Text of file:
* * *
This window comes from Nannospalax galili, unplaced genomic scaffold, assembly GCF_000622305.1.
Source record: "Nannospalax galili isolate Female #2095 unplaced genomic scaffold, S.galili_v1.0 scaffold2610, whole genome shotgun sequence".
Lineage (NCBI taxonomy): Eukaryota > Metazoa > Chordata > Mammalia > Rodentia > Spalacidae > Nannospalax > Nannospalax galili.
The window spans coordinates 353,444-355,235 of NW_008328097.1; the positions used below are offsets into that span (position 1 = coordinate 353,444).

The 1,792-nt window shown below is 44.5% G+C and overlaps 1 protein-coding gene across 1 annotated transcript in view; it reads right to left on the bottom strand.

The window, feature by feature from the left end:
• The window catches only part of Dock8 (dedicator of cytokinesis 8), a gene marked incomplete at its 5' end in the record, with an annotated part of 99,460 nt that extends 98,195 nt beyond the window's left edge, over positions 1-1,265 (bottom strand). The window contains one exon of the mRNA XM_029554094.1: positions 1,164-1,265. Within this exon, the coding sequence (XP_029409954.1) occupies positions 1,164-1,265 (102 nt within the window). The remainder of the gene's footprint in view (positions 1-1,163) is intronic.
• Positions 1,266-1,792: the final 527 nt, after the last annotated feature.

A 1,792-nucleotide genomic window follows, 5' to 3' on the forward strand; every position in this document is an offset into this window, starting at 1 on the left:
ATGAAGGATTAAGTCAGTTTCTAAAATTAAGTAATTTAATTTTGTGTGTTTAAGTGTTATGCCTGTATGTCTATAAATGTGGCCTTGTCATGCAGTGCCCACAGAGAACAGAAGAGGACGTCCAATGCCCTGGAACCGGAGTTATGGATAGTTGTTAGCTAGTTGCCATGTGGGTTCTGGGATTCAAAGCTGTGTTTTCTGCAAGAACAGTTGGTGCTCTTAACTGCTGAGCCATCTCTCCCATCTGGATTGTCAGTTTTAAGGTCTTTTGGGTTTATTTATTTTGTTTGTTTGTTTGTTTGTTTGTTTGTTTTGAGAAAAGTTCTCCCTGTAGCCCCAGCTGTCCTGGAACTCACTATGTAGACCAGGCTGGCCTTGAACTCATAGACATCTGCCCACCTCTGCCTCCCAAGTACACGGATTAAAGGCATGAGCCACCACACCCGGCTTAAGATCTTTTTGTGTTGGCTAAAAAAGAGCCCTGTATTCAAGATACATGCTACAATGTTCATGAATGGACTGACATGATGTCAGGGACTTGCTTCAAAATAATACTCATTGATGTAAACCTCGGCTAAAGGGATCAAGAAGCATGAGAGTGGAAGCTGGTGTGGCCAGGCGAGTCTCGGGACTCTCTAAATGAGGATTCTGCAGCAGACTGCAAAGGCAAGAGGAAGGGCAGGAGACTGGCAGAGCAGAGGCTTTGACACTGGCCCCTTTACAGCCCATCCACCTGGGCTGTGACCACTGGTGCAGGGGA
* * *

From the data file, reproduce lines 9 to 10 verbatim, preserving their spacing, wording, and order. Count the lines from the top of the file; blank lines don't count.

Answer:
A 1,792-nucleotide genomic window follows, 5' to 3' on the forward strand; every position in this document is an offset into this window, starting at 1 on the left:
ATGAAGGATTAAGTCAGTTTCTAAAATTAAGTAATTTAATTTTGTGTGTTTAAGTGTTATGCCTGTATGTCTATAAATGTGGCCTTGTCATGCAGTGCCCACAGAGAACAGAAGAGGACGTCCAATGCCCTGGAACCGGAGTTATGGATAGTTGTTAGCTAGTTGCCATGTGGGTTCTGGGATTCAAAGCTGTGTTTTCTGCAAGAACAGTTGGTGCTCTTAACTGCTGAGCCATCTCTCCCATCTGGATTGTCAGTTTTAAGGTCTTTTGGGTTTATTTATTTTGTTTGTTTGTTTGTTTGTTTGTTTGTTTTGAGAAAAGTTCTCCCTGTAGCCCCAGCTGTCCTGGAACTCACTATGTAGACCAGGCTGGCCTTGAACTCATAGACATCTGCCCACCTCTGCCTCCCAAGTACACGGATTAAAGGCATGAGCCACCACACCCGGCTTAAGATCTTTTTGTGTTGGCTAAAAAAGAGCCCTGTATTCAAGATACATGCTACAATGTTCATGAATGGACTGACATGATGTCAGGGACTTGCTTCAAAATAATACTCATTGATGTAAACCTCGGCTAAAGGGATCAAGAAGCATGAGAGTGGAAGCTGGTGTGGCCAGGCGAGTCTCGGGACTCTCTAAATGAGGATTCTGCAGCAGACTGCAAAGGCAAGAGGAAGGGCAGGAGACTGGCAGAGCAGAGGCTTTGACACTGGCCCCTTTACAGCCCATCCACCTGGGCTGTGACCACTGGTGCAGGGGA